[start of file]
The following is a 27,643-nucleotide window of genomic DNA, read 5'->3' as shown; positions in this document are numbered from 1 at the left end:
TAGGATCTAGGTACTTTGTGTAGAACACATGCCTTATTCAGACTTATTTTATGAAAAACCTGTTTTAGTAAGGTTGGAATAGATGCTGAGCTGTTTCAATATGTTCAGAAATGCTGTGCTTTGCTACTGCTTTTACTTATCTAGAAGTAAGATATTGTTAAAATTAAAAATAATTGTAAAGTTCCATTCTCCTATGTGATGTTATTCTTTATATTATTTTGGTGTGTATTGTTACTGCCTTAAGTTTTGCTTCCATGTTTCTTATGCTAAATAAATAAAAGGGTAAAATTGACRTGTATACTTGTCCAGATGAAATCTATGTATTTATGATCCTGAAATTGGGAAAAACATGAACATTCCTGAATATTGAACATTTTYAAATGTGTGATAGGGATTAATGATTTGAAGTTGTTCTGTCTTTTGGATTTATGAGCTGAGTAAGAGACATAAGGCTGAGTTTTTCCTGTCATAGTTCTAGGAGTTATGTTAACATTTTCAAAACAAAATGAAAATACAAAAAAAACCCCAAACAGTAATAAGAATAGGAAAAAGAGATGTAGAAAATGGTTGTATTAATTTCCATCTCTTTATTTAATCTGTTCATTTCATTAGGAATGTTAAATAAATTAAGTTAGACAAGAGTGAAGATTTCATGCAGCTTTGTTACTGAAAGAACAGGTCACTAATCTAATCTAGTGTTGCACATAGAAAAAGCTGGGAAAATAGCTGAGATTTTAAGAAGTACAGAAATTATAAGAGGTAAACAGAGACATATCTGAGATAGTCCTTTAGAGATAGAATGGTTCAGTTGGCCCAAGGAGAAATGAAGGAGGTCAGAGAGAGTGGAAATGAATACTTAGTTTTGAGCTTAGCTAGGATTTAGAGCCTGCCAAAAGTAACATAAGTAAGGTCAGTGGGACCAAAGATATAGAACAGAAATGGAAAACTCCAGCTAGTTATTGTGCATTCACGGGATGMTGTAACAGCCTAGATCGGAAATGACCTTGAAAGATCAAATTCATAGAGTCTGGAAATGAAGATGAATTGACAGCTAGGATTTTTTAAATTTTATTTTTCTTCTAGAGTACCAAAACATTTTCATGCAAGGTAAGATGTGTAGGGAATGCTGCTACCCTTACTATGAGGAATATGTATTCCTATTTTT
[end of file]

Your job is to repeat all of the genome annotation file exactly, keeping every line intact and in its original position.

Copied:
The following is a 27,643-nucleotide window of genomic DNA, read 5'->3' as shown; positions in this document are numbered from 1 at the left end:
TAGGATCTAGGTACTTTGTGTAGAACACATGCCTTATTCAGACTTATTTTATGAAAAACCTGTTTTAGTAAGGTTGGAATAGATGCTGAGCTGTTTCAATATGTTCAGAAATGCTGTGCTTTGCTACTGCTTTTACTTATCTAGAAGTAAGATATTGTTAAAATTAAAAATAATTGTAAAGTTCCATTCTCCTATGTGATGTTATTCTTTATATTATTTTGGTGTGTATTGTTACTGCCTTAAGTTTTGCTTCCATGTTTCTTATGCTAAATAAATAAAAGGGTAAAATTGACRTGTATACTTGTCCAGATGAAATCTATGTATTTATGATCCTGAAATTGGGAAAAACATGAACATTCCTGAATATTGAACATTTTYAAATGTGTGATAGGGATTAATGATTTGAAGTTGTTCTGTCTTTTGGATTTATGAGCTGAGTAAGAGACATAAGGCTGAGTTTTTCCTGTCATAGTTCTAGGAGTTATGTTAACATTTTCAAAACAAAATGAAAATACAAAAAAAACCCCAAACAGTAATAAGAATAGGAAAAAGAGATGTAGAAAATGGTTGTATTAATTTCCATCTCTTTATTTAATCTGTTCATTTCATTAGGAATGTTAAATAAATTAAGTTAGACAAGAGTGAAGATTTCATGCAGCTTTGTTACTGAAAGAACAGGTCACTAATCTAATCTAGTGTTGCACATAGAAAAAGCTGGGAAAATAGCTGAGATTTTAAGAAGTACAGAAATTATAAGAGGTAAACAGAGACATATCTGAGATAGTCCTTTAGAGATAGAATGGTTCAGTTGGCCCAAGGAGAAATGAAGGAGGTCAGAGAGAGTGGAAATGAATACTTAGTTTTGAGCTTAGCTAGGATTTAGAGCCTGCCAAAAGTAACATAAGTAAGGTCAGTGGGACCAAAGATATAGAACAGAAATGGAAAACTCCAGCTAGTTATTGTGCATTCACGGGATGMTGTAACAGCCTAGATCGGAAATGACCTTGAAAGATCAAATTCATAGAGTCTGGAAATGAAGATGAATTGACAGCTAGGATTTTTTAAATTTTATTTTTCTTCTAGAGTACCAAAACATTTTCATGCAAGGTAAGATGTGTAGGGAATGCTGCTACCCTTACTATGAGGAATATGTATTCCTATTTTT